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  • July 24, 2017

    SALVATION IN A BOTTLE

    When you look up motivational speaker Jim Rohn on the internet, he sounds like a smart guy with a lot of answers about how to be successful in life and business. He definitely made a lot of money and many successful people credit him with changing their lives.

    And, I think that’s great. But here is the rest of the story.

    Jim Rohn was a guy, born in 1930, who dropped out of college after his freshman year and got a job as a stock clerk at Sears, Roebuck & Co. He wasn’t there for long. After attending a lecture given by entrepreneur and motivational speaker John Earl Shoaff, Rohn signed up in 1955 as a distributor in Shoaff’s direct sales company, The Abundavita Corporation of America – a Long Beach, California-based company that sold nutritional supplements through a network of dealerships.

    A couple of years later, when Shoaff left Abundavita and helped start a direct sales company called Nutri-Bio Corp, Rohn went with him. Shoaff became his mentor, and Rohn soon assumed a position of vice president with the company.

    What you don’t read in the glowing accounts of these two inspirational men is that they were a couple of old-fashioned medicine-man hustlers selling hope in a bottle to all the suckers out there – who just maybe should have been seeing a real doctor instead of buying pills from Shoaff, Rohn, and associates.

    The following is from an obscure 1959 government document from the federal Food and Drug Administration that year. The government’s findings on the company’s marketing material for vitamins and minerals are almost comical.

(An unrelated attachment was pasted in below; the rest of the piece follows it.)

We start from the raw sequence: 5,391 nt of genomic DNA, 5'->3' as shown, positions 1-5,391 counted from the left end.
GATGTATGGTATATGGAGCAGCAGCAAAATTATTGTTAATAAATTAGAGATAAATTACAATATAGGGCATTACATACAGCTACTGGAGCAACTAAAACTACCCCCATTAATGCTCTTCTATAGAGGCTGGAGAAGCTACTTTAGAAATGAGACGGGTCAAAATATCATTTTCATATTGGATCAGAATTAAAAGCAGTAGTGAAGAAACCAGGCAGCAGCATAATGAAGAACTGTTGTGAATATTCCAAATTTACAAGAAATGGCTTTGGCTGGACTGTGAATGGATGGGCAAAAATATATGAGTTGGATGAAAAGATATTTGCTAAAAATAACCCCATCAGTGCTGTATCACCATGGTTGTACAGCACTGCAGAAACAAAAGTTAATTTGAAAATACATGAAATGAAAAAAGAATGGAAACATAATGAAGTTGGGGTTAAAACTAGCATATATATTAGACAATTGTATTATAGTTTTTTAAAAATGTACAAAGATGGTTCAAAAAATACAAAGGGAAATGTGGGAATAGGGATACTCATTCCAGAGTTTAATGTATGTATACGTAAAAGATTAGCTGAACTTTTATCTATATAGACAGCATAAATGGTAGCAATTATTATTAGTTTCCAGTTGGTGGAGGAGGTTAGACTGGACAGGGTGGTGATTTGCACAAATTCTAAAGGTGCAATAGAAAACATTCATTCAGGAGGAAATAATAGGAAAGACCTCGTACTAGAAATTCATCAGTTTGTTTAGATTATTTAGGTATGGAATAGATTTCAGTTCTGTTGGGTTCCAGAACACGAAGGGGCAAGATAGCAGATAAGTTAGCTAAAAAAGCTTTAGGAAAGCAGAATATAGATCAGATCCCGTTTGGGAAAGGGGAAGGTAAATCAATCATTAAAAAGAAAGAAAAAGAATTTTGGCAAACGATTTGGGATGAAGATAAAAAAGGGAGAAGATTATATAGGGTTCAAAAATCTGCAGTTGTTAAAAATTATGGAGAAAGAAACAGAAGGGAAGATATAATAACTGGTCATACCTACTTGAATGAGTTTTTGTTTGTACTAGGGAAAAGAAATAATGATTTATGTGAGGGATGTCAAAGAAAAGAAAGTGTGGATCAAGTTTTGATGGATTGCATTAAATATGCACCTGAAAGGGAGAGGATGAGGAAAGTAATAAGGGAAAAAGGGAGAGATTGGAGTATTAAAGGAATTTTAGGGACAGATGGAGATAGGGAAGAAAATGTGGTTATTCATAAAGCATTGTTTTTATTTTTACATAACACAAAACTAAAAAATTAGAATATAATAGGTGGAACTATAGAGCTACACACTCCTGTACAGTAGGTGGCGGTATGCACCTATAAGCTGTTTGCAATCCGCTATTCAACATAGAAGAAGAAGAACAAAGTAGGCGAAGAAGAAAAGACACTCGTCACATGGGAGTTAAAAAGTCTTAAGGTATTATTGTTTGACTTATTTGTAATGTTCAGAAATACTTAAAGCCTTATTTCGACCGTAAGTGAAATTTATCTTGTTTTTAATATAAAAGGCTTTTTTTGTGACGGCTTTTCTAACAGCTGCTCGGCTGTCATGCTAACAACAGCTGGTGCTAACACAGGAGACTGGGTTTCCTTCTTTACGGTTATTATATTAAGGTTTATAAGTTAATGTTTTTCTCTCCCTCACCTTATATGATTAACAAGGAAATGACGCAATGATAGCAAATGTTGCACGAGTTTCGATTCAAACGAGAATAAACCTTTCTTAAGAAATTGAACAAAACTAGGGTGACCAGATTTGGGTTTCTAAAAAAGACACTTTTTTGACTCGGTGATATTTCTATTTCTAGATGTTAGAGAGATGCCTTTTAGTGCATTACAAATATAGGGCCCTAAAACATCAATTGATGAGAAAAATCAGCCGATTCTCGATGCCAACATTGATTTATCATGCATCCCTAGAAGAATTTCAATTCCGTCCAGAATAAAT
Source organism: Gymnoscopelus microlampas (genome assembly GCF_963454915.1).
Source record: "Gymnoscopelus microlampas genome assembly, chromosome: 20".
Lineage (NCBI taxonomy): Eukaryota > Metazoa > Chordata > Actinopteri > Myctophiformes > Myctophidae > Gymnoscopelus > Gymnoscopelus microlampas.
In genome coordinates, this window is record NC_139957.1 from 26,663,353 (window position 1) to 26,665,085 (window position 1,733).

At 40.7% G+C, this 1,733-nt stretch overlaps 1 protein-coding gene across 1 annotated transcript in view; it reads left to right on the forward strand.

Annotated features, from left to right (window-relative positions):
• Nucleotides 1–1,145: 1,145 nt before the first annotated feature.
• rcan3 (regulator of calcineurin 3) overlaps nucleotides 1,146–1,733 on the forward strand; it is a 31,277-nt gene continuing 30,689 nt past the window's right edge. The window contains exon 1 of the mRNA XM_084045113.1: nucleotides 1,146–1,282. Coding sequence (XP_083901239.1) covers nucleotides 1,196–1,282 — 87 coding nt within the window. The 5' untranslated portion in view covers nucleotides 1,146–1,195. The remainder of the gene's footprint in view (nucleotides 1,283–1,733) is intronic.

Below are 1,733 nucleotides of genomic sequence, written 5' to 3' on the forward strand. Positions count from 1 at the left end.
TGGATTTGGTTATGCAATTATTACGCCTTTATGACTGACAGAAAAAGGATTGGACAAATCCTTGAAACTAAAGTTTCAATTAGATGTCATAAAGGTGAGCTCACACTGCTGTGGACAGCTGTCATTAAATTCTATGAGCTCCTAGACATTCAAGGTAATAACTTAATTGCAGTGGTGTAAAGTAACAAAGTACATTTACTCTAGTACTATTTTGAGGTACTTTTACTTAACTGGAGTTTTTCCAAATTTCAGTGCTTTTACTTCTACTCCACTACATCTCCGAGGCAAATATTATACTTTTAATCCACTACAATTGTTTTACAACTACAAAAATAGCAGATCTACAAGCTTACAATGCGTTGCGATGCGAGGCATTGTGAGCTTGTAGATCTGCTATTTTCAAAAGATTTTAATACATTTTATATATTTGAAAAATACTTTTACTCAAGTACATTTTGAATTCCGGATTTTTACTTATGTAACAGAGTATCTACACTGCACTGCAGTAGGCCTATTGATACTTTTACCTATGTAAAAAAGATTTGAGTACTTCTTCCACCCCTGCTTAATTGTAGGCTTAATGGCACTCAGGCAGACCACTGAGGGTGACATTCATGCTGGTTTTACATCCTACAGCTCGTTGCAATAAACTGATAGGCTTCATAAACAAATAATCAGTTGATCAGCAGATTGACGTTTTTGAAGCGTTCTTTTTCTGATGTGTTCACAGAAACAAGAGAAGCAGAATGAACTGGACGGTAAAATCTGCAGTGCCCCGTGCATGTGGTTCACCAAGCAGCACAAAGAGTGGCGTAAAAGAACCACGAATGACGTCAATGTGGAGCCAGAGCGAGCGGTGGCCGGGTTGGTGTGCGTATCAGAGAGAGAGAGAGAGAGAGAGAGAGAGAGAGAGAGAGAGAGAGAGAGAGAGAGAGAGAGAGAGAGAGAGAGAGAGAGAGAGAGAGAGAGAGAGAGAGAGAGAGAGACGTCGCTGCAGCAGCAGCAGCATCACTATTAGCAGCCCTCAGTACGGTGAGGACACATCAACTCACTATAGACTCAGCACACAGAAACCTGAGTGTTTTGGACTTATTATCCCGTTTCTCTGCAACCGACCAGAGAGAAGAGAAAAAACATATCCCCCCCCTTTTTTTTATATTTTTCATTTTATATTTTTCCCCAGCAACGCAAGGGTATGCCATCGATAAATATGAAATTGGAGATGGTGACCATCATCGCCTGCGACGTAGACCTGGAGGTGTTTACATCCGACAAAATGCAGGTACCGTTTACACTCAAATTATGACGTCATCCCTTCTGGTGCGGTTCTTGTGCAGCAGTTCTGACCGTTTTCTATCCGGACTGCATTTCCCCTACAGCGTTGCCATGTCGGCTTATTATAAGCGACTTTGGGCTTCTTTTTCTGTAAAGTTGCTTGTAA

Company literature, according to the feds, contained false and misleading representations “that the articles were adequate and effective to produce longevity and superb, perfect, and radiant health, happiness, hardihood, vigor, and good eyesight; resulted in men being active and sexually potent until age 100; resulted in women being beautiful and youthful in their 70’s and 80’s; prevented chronic illness; produced muscular fitness; conditioned the intestines and aided bowel movements; appeased the appetite and controlled weight; deodorized the body; cleaned and lubricated the intestinal tract, including the colon; allayed putrefaction in the colon; stimulated action of the colon; that the articles were adequate and effective for the treatment and prevention of headaches, irritability, nervousness, and mental depression; fatigue; dizziness; vague aches and pains; neuritis; insomnia; loss of muscle tone; weakness; loss of weight; indigestion; digestive upsets; loss of appetite; diarrhea; constipation; inflammation of the mouth; sores about the angles of the mouth; reddening of the lips; swelling and redness of the tongue; and dryness of hair or skin.”

    Wow! Do you believe that?

    I didn’t think so.

    The truth is, probably 20 percent of the folks who actually bought Abundavita’s pills did end up feeling somewhat better. The power of suggestion is very strong.

    The point is that motivational speakers – from TV evangelists to pill pushers – are really good at firing people up, but 80 percent of it is just hype and wishful thinking.

    And it wears off quickly, just maybe because there was nothing there to begin with.

    George Lee Cunningham

    Do you have a dissenting opinion or any opinion at all on the subject? Contact me at george@georgeleecunningham.com and let me know. Meanwhile, you can always subscribe and get an email reminder of blog postings. Your name will not be shared and you may cancel at any time.